The Germans looked for a vertical initial ball to catch overlapping players in transition. In instances where that was nonviable, they built up through short passes and quick movements.
Despite having clear control of the match, Germany never maintained the majority of possession statistically. It was a pragmatic approach that kept the ball away from Brazil’s top block and allowed square passes by Brazil’s defenders that led to nothing.
Still, possession elements were especially noticeable on Germany’s second and third goals.
On the second, Muller ran in from his wide starting position, slashing through the back line to create a central opportunity. Marcelo kept him onside as the only Brazilian defender inside the penalty area, and Klose was on hand for a simple layoff, as he was behind the ball but ahead of the center backs.
Marcelo struggled defensively all night, a product of his focus on getting forward too high and too early. Germany exploited him as the weak link in the back four, and Brazil never adjusted despite facing similar attacks the entire first half-hour.
On Germany’s third goal, two more typical elements of a possession system emerged: a central overload and playing between lines. Ozil moved to create a 5-on-3 advantage in the middle, and Lahm overlapped on the right.
Muller stayed between Brazil’s holding-midfield block and defensive line from build-up to finish, constantly looking over his shoulder to check his positioning in respect to his opponents’. Nobody tracked his run, and although he whiffed his shot at the top of the penalty area, Toni Kroos made a similar movement just behind him and finished emphatically.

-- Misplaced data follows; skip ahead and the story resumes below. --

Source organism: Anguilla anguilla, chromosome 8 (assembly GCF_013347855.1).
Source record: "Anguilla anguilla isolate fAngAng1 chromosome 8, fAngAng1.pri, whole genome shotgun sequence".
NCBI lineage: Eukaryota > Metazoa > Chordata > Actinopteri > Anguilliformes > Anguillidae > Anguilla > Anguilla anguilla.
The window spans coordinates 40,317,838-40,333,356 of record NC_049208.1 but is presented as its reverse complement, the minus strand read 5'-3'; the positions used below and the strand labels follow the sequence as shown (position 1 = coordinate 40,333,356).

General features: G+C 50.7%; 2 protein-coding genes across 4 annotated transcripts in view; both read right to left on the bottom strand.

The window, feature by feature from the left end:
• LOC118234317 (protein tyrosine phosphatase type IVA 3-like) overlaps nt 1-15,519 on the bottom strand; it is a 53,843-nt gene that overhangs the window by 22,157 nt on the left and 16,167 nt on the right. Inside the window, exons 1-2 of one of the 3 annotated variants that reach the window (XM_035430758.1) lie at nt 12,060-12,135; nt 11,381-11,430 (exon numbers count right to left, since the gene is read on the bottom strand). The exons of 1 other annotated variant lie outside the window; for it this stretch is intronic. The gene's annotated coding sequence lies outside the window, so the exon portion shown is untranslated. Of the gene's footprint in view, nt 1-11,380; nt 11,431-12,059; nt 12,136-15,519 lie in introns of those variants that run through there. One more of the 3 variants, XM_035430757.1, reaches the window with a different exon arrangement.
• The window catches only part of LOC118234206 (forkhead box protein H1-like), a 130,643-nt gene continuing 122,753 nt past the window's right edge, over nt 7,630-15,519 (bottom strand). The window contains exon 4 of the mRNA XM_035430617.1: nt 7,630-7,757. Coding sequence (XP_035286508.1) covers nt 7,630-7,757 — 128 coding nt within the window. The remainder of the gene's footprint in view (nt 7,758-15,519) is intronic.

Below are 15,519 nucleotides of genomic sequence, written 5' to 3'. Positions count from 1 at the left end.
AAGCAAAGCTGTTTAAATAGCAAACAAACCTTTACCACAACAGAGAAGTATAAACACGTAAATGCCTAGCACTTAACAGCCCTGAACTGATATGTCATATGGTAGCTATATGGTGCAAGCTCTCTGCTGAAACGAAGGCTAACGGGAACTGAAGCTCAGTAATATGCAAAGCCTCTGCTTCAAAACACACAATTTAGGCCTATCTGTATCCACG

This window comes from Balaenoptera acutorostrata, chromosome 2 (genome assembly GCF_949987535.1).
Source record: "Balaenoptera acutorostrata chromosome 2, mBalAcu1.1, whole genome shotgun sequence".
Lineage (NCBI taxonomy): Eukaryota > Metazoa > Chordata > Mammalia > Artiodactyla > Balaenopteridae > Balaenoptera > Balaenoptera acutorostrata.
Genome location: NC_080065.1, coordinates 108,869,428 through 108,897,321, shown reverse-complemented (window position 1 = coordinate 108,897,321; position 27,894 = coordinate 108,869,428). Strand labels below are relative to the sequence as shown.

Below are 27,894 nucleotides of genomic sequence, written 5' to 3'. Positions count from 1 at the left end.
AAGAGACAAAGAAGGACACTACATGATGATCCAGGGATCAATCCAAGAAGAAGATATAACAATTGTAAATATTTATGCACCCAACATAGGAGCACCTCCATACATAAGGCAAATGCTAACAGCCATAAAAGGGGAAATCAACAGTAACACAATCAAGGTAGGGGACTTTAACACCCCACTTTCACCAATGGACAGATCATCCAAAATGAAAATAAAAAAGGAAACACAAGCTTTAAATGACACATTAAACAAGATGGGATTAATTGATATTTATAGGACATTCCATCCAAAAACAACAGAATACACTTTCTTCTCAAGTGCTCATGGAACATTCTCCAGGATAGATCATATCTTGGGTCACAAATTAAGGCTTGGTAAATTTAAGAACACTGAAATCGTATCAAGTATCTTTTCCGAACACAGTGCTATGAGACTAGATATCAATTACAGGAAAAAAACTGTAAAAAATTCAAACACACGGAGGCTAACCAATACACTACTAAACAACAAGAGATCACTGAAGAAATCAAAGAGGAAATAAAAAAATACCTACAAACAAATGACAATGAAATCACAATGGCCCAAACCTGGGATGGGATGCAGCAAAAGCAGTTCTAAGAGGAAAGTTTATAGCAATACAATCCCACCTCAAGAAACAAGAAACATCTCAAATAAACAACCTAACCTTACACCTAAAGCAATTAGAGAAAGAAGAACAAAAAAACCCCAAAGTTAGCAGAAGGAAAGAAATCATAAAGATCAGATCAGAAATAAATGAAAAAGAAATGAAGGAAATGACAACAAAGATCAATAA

The team-first emphasis and selflessness in this German attack is strongly reminiscent of Spain in the height of its golden generation that crashed to earth this World Cup. Players interchange effortlessly and pass fluidly — such as on Germany’s fifth goal, capping 30 minutes of misery for Brazil — rather than go for glory alone.
It should come as no surprise with six Bayern Munich players in the lineup that Germany’s emphasis on organized pressing and fluid play between opposing lines is Guardiola-flavored, possession-based football at its best.
Germany has always been difficult to beat on the big stage; Tuesday’s performance was anchored in a typically detail-oriented tactical approach. However, the particulates of this German machine are meshed with tiki-taka characteristics to give the team a tilt toward a more flexible Spanish style of play.
In a lot of ways, Joachim Low has created an evolution of Vicente del Bosque’s dominant force from much of the last decade. Kickstarted by Jurgen Klinsmann after Germany’s embarrassing winless group stage at Euro 2004 and fine-tuned by Guardiola coaching the majority of the team’s starting lineup all club season, this is perhaps what Germany needed to take the next step for the first time in 24 years and win another World Cup.
The most obvious holdover characteristic from great past German teams is this group’s winning mentality, also seen in the early 4-0 destruction of Portugal and in resilient performances against scrappy challengers the United States and Algeria.
When Brazil finally scored Tuesday, in second-half stoppage time while facing a 7-0 deficit, Neuer slapped the ground in frustration. Schweinsteiger openly berated Ozil for missing an obvious chance moments before conceding. That goal was all that stood between Germany and perfection in Belo Horizonte, a shutout the only flourish missing from a cold, ruthless machine’s devastation of a pressure-laden team collapsing under the weight of its own emotional expectation.